7 March 2016 PA-CN/16/07
Launch of the Blue Economy Aquaculture Challenge
Australia’s High Commissioner designate to India, Ms Harinder Sidhu, today launched the Australian Government’s $3 million Blue Economy Aquaculture Challenge. The Challenge seeks innovative solutions from around the world to generate sustainable development within the Indian Ocean region.
“Aquaculture has great potential to contribute to food security, nutrition, livelihoods and economic growth,” Ms Sidhu said. “The Challenge aims to develop aquaculture technologies and systems to grow economies, improve the lives of the poor and achieve positive environmental and social impacts.”
The Challenge will prioritise innovations in the Indian Ocean region that address one of three key challenges: rethinking feed for aquaculture, new ocean products and sustainable design.
“Innovators from across academia, industry, NGOs, and the general public are invited to compete for funding,” Ms Sidhu explained. “The Challenge is open to anyone from anywhere in the world to participate, but the projects must be specific to the Indian Ocean.”
The Challenge aims to crowd-source funding from around the world for the most innovative solutions.
“We invite other funders, including multilateral and bilateral donors, private foundations and financiers to partner with Australia to expand the Challenge fund,” Ms Sidhu said, “This might provide an attractive option for Indian companies’ CSR programs.”
Ms Sidhu said the Challenge provided an opportunity to highlight best practice examples of sustainable management in the fisheries and aquaculture sector in India.
“India is already undertaking a number of activities demonstrating cutting-edge technology in the field of sustainable fisheries and aquaculture,” she said. “I encourage all interested partners to get involved in the Challenge to help inspire faster, better and cheaper solutions for international development. It would be great to have a winner from here in the south of India!”
Further information regarding the Blue Economy Aquaculture Challenge can be found at: http://theblueeconomychallenge.com/
7 March 2016 PACN/16/08
Australia’s Sustainable Fisheries and Aquaculture Initiative
“Australia is keen to partner with India across the full spectrum of fisheries and aquaculture activities to share our experience and best practices to help India’s seafood industry achieve its enormous potential,” the Australian Consul-General for South India, Mr Sean Kelly, said today at an event to introduce Australia’s Sustainable Fisheries and Aquaculture Initiative for India.
Mr Kelly was joined at this event by Australia’s High Commissioner-designate to India, Ms Harinder Sidhu, who is visiting to Chennai to formally launch the centrepiece of the Initiative, Australia’s $3 million Blue Economy Aquaculture Challenge (see Media Release PA-CN/16/07).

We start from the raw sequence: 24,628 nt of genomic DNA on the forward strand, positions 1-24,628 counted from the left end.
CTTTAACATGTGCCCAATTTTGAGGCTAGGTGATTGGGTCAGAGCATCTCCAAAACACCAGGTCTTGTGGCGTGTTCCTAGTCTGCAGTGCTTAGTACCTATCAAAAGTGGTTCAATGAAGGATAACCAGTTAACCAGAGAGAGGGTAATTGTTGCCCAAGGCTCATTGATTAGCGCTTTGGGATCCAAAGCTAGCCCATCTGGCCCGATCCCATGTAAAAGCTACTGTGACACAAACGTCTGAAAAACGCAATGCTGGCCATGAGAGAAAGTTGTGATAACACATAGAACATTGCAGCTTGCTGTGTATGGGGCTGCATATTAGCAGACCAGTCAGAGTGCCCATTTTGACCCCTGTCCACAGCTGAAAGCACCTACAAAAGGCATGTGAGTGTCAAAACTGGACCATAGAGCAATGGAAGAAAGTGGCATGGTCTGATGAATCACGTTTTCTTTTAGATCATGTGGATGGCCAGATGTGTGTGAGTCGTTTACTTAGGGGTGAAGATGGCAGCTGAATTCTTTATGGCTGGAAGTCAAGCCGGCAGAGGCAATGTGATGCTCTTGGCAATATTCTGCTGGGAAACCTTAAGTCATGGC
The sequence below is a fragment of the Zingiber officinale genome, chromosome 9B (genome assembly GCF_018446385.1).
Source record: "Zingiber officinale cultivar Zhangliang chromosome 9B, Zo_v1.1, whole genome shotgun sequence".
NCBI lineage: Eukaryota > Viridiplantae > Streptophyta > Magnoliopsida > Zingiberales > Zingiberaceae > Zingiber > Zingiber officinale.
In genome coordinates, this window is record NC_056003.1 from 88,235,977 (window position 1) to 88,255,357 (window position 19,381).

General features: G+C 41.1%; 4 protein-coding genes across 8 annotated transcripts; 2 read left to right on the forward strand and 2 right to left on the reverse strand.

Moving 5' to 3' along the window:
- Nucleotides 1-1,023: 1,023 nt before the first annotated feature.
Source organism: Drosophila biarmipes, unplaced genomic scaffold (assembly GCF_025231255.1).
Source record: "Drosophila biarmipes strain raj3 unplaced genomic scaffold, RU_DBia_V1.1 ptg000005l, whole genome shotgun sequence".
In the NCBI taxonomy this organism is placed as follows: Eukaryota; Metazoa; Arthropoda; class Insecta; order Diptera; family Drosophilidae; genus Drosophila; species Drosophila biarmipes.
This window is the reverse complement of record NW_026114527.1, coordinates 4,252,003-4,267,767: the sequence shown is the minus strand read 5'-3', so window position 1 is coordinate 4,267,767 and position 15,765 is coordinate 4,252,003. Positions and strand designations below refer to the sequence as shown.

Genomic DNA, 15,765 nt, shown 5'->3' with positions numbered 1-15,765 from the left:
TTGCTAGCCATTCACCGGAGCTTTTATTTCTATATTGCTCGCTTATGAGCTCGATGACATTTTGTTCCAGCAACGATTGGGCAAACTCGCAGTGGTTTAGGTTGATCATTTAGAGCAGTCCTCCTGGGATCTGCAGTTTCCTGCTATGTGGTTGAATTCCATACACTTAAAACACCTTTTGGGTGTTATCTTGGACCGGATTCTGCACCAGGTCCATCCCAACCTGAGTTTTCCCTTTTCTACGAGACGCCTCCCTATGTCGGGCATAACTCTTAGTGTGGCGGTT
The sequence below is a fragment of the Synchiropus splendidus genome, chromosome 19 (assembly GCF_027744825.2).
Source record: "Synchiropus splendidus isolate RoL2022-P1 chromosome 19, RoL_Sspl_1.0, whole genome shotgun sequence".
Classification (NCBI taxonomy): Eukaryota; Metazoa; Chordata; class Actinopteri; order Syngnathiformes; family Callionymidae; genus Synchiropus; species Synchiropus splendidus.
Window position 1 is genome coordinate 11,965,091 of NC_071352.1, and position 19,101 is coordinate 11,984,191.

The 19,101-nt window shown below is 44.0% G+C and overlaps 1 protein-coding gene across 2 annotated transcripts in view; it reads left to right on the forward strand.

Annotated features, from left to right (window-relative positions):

“Under the Australian Sustainable Fisheries and Aquaculture Initiative we aim to collaborate with the Indian Union and State Governments to facilitate sharing of Australian expertise on a commercial basis,” Mr Kelly said. “The Australian Trade Commission (Austrade) is in the process of finalising a Collaboration Arrangement with the Kerala-based Marine Products Export Development Authority, and a Collaboration Arrangement on Sustainable Fisheries Management between Austrade and Tamil Nadu’s Fisheries Department is ready to sign.”
Following the participation of south Indian fisheries leaders in Seafood Directions, Australia’s premier seafood industry conference, in Perth last October, Austrade will lead an Australian delegation to 20th India International Seafood Show in Vizag later this year. Mr Kelly also announced a grant of 16.2 Lakh Rupees under the auspices of its Direct Aid Program, has provided to the NGO Participatory Learning Action Network and Training (or PLANT) to support a project to revitalise fishing grounds along North Chennai using a unique Australian technology.
“In developing cooperation with India in sustainable fisheries and aquaculture management, we are conscious that this sector is not just an important potential area for modernisation and development, and a mutually-beneficial business opportunity,” Mr Kelly emphasised; “It is also an industry on which some of India’s poorest citizens rely for their livelihood.“
“The project also demonstrates a technology through which reefs can be rapidly developed and sea life along the coastline can be aggregated, resulting in a substantial increase in catch for fishing communities,” he explained, “providing a potential pathway for future development.”
Further information on the Australian Consulate-General’s Direct Aid Program can be found at: http://chennai.consulate.gov.au/cnai/DAPDAP.html